October 10th, 2011 Comments off
“…?????? ??? ?? ?? ??????? ?????? ?? ?????? ????????? ??????? ????? ????????? ???????? ?? «?????? ??????» ???? ????? ?? ??????? «?????? ??????» ????? ??????? ???????? ?????? ???? ???????? ??????? ????? ?????? ??? ??????? ?????? ???????? ??????? ????????? ????? ???? ?????? ????? ??????? ???? ??? ????? ??????? ?? ???????.
?????? ???????? ??????? ?? ?????? «??????? ??????»? ??? ?? ??? ?????? ???? ?????? ????? ?????? ????? ??????? ??????? ?? ??????? ?????????? (???? ??????) ??????? ????????.
???? ????? ?????? ??? ????? ?????? ??????? ?? ?????. ????? ??? ????? ????? ???? ????? ???????? ?????? ???? ???? ??? ??????. ????? ???? «?????? ??????» ?????? ???? ???????. ?????? ?? ?????? ??? ????? ??????? ????? ?????? ?? «?????? ????????? ???????»? ? «????????? ??????». ??????? ???? ????? ????? ??? ????? ??????? ?????? ??????? ?? ?? ??????? ???????. …”



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Categories: Arab Blogs Tags: Al-Hayat, civil wars, quot

Links 9-12 September 2011

September 13th, 2011 Comments off

Links are a couple of days old as I was on the road. Back to regular activity soon.



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The Lebanese editor of Al-Hayat (mouthpiece of Khalid bin Sultan): Are you ashamed of your words, Ghassan Sharbil?

May 11th, 2011 Comments off
Rudy sent me this: “I am a Political researcher residing in London, and I was working on a study of Arab Media in London when I came across an embarrassing article by al-Hayat’s editor in chief on King Fahd’s legacy. The embarrassing article was translated to English, titled “The Custodian of the Ancestry and the Architect of the Renaissance”, in which he says that “Fahed Bin Abdul Aziz was one of the few that won the people’s medal of love and appreciation, completing the collection of many other medals … King Fahed was infatuated with achievements. His name was associated to gigantic economic measures, as it was linked to political stances that placed the Kingdom on the path of expanding partnership and bolstering the foundations of stability, which stood unfaltering face to the winds of terrorism and suspicion. Perhaps the greatest achievement of any leader is to leave his country in secure hands after his departure, investing the people’s love to facilitate the mission of the man who is now holding the reins, along with his deputy”.   I mean this journalist writes books and gives lectures on Al-Arabiya about journalism, what a joke he is.  Have a laugh, and here is the link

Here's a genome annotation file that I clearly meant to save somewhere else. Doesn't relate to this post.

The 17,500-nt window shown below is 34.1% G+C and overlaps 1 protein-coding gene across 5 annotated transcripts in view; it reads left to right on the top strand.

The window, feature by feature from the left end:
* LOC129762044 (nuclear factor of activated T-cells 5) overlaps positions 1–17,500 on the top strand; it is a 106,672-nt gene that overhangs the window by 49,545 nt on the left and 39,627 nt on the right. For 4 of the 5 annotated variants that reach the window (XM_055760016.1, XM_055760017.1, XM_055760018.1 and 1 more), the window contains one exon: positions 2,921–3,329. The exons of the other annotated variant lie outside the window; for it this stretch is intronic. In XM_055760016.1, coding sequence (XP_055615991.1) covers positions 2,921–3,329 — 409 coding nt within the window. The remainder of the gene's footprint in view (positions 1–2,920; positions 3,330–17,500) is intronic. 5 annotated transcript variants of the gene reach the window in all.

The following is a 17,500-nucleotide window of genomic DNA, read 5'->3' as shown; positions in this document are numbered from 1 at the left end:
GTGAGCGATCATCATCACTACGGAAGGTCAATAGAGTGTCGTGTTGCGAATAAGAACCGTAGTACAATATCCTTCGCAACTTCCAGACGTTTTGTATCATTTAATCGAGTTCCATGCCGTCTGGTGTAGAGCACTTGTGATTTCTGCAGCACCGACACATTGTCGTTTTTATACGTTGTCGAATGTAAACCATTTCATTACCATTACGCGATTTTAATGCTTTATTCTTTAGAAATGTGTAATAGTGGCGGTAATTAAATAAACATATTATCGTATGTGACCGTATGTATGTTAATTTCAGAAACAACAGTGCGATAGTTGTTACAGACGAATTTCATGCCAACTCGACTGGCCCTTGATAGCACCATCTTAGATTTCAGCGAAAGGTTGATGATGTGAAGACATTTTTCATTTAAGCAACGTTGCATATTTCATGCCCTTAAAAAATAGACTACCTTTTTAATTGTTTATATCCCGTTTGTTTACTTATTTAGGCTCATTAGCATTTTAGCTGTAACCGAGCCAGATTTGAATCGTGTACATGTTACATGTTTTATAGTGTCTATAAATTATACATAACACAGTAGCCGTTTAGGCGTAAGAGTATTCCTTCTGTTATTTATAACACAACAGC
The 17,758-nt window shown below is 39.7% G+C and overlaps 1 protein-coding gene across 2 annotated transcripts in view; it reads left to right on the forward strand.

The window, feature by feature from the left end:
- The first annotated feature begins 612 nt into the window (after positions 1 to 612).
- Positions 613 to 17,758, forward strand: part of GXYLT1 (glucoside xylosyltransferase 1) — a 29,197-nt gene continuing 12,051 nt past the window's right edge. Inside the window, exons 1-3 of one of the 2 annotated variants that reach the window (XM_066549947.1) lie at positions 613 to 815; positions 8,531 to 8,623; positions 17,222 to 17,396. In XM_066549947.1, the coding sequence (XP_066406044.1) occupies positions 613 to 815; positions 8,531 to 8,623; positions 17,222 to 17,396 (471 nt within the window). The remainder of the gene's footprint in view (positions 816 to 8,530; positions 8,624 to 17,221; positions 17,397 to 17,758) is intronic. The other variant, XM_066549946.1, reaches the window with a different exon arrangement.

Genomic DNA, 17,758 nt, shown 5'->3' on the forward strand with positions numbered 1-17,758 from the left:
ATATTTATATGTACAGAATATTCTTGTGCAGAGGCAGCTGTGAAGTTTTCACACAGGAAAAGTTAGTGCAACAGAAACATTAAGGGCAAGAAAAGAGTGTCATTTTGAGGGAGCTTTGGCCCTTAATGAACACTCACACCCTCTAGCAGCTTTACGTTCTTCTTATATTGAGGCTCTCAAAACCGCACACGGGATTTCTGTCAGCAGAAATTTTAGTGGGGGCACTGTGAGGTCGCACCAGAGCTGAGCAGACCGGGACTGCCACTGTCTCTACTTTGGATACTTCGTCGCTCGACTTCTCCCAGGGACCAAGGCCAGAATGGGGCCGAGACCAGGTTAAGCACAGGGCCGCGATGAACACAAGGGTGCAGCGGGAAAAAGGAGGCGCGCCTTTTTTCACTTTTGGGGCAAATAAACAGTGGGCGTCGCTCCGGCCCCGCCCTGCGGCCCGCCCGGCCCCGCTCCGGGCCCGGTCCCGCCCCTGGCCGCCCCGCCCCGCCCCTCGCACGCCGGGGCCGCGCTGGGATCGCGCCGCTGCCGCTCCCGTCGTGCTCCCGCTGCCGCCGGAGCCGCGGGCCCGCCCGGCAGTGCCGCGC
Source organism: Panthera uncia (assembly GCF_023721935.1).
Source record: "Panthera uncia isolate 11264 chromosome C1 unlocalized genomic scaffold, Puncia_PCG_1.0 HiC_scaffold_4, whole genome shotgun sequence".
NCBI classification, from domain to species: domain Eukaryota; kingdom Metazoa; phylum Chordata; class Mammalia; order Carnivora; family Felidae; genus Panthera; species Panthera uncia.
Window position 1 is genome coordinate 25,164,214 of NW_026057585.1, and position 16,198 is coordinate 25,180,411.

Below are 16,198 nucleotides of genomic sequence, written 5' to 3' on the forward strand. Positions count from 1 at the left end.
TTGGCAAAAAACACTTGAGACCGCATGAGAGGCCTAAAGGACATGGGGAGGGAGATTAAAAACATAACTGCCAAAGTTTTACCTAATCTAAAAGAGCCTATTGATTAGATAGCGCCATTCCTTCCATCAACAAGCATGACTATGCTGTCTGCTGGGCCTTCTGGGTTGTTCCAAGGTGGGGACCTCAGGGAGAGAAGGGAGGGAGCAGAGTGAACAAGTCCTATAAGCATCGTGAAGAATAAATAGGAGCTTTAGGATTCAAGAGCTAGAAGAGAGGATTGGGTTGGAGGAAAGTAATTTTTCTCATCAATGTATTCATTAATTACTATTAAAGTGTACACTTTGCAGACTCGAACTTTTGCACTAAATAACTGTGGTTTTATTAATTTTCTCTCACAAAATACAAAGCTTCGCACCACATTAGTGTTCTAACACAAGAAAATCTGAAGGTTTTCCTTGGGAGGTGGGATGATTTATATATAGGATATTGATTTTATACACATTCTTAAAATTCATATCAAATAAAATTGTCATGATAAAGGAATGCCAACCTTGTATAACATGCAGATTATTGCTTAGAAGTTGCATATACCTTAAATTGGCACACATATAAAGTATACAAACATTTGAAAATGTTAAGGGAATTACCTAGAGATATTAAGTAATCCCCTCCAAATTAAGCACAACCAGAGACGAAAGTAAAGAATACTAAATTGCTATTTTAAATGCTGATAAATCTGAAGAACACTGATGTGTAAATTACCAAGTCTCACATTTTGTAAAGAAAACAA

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Tumult inside Hezbollah as only 150 commanders got an ‘Israeli warning’!

April 17th, 2011 Comments off

I mean what type of news is this? Funny that such nonsense is first reported by …Al Hayat!

“According to a report in the London-based Al-Hayyat Arabic-language newspaper Saturday, a senior officer in the IDF’s Northern Command sent a warning to 150 Hezbollah commanders in southern Lebanon against firing rockets into Israel, Israel Radio reported. In his message, the unnamed officer in the Northern Command warned Hezbollah commanders that if they fire one rocket into Israeli territory that they will face a harsh response, according to the report.
Addressing Hezbollah’s use of civilian areas in southern Lebanon as cover for its activities, the message warned that if a rocket is fired from a house or other building, the launch site would be immediately destroyed…”